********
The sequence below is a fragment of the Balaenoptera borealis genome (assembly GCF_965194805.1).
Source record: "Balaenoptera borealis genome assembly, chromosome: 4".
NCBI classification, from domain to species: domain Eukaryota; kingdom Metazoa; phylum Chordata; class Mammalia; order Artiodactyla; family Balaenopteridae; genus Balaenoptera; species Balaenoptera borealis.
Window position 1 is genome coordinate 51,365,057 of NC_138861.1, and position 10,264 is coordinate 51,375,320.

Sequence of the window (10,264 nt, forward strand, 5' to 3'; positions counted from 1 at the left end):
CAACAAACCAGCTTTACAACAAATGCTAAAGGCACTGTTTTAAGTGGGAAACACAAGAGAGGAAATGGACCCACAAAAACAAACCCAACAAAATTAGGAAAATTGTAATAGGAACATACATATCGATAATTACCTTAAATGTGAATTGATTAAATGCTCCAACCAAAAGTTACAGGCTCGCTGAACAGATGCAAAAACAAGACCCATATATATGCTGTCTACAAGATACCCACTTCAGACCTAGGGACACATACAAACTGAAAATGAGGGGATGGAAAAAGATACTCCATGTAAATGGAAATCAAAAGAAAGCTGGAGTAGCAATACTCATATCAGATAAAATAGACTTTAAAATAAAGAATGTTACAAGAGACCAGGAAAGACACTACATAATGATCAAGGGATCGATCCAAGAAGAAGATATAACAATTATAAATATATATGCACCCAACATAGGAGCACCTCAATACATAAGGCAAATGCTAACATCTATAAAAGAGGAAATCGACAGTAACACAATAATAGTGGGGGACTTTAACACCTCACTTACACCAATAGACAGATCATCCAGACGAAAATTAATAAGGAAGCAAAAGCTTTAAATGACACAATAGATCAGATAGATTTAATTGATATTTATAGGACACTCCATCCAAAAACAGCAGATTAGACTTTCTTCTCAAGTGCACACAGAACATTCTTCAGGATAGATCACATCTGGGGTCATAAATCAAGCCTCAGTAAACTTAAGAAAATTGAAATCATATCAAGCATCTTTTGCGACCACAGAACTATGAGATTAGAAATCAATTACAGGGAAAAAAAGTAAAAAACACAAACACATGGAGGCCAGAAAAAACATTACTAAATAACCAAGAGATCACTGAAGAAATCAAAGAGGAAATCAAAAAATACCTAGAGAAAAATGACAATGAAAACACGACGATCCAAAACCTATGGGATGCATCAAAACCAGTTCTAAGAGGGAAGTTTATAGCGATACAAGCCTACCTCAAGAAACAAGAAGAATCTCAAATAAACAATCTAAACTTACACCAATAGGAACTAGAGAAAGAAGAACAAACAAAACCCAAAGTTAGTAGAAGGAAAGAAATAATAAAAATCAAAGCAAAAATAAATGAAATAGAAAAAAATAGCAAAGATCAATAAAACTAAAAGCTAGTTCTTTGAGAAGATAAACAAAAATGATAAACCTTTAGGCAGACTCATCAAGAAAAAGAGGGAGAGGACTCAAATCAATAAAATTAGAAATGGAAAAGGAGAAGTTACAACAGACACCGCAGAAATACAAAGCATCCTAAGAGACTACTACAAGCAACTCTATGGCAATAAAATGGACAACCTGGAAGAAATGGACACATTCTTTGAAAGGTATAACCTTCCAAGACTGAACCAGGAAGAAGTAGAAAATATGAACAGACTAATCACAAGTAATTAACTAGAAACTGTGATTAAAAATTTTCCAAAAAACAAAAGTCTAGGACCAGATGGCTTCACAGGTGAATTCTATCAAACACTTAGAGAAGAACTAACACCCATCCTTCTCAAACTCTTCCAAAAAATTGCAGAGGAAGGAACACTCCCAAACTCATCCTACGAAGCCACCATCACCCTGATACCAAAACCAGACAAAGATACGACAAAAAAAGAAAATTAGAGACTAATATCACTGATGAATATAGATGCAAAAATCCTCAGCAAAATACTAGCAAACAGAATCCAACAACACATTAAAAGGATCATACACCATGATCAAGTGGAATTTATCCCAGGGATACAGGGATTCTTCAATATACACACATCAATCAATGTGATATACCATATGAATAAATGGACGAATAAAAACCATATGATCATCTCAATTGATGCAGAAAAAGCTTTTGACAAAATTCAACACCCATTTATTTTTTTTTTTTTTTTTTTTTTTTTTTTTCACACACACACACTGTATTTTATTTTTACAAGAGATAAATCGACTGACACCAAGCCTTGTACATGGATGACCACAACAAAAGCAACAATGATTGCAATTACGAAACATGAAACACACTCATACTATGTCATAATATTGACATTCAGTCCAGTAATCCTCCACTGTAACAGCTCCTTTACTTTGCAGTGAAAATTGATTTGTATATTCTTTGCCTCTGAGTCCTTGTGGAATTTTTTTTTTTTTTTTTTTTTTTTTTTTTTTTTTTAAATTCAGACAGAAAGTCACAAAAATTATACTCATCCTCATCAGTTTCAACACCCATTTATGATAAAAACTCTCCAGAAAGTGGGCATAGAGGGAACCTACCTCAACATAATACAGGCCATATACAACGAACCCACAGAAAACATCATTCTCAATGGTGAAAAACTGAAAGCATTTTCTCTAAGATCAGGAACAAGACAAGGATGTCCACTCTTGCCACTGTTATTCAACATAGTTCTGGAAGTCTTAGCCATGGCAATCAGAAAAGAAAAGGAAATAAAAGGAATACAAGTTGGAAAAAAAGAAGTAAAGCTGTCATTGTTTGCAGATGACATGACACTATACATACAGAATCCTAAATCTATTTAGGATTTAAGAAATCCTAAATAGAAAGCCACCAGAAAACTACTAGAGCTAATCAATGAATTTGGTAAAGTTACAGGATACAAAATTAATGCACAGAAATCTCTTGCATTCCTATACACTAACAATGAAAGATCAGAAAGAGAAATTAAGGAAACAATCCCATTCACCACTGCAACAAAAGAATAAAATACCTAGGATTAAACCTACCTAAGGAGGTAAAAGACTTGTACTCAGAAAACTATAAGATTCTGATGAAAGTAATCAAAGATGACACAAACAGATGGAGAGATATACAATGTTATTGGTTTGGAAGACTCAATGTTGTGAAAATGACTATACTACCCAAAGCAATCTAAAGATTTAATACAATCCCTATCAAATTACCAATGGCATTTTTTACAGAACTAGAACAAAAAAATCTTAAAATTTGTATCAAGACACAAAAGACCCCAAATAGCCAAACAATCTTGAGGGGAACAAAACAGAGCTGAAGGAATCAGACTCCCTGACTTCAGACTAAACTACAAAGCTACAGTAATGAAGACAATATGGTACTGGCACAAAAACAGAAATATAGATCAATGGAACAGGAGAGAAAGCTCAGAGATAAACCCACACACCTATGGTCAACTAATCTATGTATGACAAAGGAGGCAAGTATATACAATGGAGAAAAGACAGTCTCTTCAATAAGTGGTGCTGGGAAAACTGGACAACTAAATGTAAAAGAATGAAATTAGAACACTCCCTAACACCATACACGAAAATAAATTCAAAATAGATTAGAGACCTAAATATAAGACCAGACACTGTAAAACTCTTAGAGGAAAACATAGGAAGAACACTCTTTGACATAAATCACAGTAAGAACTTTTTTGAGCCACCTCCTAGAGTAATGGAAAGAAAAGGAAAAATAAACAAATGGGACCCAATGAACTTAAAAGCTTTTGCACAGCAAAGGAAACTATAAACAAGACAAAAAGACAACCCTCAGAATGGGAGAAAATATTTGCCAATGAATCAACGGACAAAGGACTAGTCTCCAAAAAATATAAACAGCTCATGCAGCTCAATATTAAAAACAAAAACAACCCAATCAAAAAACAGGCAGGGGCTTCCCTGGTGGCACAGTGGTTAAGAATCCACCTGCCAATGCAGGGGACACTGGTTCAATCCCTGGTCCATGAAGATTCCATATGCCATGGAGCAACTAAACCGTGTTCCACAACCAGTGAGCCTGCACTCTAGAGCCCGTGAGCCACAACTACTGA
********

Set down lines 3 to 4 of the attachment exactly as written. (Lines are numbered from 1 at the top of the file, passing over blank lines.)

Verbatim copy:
NCBI classification, from domain to species: domain Eukaryota; kingdom Metazoa; phylum Chordata; class Mammalia; order Artiodactyla; family Balaenopteridae; genus Balaenoptera; species Balaenoptera borealis.
Window position 1 is genome coordinate 51,365,057 of NC_138861.1, and position 10,264 is coordinate 51,375,320.